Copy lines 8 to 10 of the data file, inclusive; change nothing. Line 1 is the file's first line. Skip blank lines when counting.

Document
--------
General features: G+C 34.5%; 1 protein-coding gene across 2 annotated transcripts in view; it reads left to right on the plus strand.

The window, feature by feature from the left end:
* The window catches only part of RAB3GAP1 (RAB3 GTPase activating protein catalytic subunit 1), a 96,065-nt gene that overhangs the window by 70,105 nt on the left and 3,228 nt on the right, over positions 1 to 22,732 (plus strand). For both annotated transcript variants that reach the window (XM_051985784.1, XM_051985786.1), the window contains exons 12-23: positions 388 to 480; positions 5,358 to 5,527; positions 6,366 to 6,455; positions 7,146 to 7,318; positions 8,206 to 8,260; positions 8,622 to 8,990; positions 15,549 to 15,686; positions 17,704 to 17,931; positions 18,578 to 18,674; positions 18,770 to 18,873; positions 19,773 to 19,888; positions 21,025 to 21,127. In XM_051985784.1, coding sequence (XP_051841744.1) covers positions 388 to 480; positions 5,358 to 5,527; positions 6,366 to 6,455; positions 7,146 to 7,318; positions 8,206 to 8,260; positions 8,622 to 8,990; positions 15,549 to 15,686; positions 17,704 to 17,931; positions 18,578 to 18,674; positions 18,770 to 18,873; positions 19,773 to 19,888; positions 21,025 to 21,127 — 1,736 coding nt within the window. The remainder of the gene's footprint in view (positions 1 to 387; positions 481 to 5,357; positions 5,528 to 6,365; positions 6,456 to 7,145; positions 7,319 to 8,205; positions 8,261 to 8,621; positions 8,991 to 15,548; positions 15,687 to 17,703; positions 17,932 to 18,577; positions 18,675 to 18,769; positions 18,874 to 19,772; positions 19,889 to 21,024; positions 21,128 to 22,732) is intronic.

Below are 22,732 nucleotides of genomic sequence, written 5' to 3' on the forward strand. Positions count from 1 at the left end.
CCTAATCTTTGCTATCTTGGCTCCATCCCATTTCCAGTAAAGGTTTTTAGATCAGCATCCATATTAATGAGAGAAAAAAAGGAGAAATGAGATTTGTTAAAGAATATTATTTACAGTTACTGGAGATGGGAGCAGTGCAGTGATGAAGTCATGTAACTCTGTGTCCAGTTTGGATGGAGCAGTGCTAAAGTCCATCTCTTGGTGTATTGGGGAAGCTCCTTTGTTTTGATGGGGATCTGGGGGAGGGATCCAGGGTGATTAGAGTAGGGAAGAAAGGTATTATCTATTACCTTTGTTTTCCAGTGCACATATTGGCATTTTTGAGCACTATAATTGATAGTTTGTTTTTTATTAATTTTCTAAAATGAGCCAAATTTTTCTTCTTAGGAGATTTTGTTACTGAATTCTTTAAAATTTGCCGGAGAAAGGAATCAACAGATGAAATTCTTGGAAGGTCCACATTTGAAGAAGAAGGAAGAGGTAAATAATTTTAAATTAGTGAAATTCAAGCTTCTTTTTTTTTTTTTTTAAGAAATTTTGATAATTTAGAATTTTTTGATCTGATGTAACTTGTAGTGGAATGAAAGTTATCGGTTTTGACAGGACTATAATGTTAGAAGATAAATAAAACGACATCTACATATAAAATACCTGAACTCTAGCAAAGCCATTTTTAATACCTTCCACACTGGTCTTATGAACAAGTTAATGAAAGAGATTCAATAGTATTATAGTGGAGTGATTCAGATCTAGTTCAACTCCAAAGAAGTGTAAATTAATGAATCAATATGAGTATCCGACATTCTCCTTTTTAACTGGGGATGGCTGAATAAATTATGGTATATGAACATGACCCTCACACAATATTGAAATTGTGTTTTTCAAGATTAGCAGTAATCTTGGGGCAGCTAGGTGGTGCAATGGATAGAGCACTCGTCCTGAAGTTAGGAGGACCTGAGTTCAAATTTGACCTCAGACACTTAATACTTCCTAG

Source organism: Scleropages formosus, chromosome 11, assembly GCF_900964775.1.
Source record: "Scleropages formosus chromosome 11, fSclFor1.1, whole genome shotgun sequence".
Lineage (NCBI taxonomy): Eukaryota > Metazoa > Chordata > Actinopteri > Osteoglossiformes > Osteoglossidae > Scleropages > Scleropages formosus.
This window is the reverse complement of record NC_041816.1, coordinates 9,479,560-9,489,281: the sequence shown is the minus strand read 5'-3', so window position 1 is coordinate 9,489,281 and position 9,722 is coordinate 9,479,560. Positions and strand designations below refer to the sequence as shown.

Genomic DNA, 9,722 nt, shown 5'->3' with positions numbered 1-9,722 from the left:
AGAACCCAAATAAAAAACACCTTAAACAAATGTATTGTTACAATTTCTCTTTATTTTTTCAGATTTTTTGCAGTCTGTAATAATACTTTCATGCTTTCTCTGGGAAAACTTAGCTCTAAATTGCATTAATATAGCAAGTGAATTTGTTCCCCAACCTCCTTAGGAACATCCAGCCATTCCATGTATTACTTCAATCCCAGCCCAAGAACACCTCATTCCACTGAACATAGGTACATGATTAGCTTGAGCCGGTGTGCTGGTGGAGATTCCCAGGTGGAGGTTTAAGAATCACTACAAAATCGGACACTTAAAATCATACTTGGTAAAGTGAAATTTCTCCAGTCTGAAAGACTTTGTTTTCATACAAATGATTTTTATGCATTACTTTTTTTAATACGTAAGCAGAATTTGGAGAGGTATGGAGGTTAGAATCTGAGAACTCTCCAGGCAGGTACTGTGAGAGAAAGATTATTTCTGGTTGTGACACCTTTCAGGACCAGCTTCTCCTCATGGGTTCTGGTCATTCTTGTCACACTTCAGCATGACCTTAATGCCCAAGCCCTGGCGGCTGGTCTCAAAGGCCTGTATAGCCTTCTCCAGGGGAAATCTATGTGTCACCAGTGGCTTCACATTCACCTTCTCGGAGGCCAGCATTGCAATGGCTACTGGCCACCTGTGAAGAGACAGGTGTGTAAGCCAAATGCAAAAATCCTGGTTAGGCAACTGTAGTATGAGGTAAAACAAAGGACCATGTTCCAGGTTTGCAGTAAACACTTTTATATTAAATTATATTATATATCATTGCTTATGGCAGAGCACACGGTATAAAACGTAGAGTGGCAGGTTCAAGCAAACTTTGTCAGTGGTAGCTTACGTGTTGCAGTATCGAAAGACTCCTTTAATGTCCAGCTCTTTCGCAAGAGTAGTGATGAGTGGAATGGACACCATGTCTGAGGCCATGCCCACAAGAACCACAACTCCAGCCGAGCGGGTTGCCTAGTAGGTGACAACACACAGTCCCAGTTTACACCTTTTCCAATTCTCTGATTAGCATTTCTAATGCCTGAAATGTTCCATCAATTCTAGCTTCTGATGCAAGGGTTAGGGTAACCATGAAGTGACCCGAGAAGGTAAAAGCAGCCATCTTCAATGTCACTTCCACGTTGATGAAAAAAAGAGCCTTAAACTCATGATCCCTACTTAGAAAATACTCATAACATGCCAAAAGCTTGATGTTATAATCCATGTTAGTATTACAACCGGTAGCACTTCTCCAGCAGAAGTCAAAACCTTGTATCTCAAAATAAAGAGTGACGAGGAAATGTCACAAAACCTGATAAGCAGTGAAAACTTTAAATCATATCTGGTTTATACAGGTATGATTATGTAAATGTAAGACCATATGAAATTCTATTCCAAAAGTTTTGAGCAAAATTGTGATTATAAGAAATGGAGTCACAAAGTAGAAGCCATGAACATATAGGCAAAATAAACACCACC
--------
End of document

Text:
Lineage (NCBI taxonomy): Eukaryota > Metazoa > Chordata > Actinopteri > Osteoglossiformes > Osteoglossidae > Scleropages > Scleropages formosus.
This window is the reverse complement of record NC_041816.1, coordinates 9,479,560-9,489,281: the sequence shown is the minus strand read 5'-3', so window position 1 is coordinate 9,489,281 and position 9,722 is coordinate 9,479,560. Positions and strand designations below refer to the sequence as shown.

Genomic DNA, 9,722 nt, shown 5'->3' with positions numbered 1-9,722 from the left: